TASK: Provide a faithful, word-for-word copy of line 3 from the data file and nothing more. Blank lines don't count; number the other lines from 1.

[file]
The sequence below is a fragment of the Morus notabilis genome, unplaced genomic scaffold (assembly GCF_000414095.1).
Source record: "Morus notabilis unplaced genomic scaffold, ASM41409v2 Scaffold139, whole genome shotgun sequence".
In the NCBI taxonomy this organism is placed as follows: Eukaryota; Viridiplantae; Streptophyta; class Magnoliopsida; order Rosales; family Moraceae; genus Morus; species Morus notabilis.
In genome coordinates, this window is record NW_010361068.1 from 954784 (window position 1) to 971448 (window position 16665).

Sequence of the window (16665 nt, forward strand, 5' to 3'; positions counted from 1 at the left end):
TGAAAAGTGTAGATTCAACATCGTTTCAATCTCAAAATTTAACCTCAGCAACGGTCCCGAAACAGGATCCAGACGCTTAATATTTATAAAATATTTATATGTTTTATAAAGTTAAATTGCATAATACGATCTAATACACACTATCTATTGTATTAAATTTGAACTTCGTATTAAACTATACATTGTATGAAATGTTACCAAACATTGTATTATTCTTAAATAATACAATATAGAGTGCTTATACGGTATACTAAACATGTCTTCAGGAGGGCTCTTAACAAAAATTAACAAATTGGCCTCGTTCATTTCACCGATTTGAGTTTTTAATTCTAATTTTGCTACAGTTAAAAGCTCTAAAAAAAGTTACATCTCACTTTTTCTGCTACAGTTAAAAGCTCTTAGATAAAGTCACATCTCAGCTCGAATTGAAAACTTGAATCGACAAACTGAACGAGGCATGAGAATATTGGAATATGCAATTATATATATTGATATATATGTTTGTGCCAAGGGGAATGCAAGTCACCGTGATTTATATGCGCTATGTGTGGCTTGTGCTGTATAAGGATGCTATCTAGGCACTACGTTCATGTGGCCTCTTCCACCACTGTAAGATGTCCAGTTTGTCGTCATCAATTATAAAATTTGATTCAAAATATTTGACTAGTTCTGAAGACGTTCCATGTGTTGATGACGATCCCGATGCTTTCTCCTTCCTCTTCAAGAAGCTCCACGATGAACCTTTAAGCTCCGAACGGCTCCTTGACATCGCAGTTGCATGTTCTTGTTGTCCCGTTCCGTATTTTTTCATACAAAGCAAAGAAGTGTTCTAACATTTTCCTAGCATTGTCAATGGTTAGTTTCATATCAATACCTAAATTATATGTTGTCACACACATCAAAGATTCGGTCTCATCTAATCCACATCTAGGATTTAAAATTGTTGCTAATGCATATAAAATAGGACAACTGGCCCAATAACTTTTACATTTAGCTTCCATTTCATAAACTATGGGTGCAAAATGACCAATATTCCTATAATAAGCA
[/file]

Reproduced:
In the NCBI taxonomy this organism is placed as follows: Eukaryota; Viridiplantae; Streptophyta; class Magnoliopsida; order Rosales; family Moraceae; genus Morus; species Morus notabilis.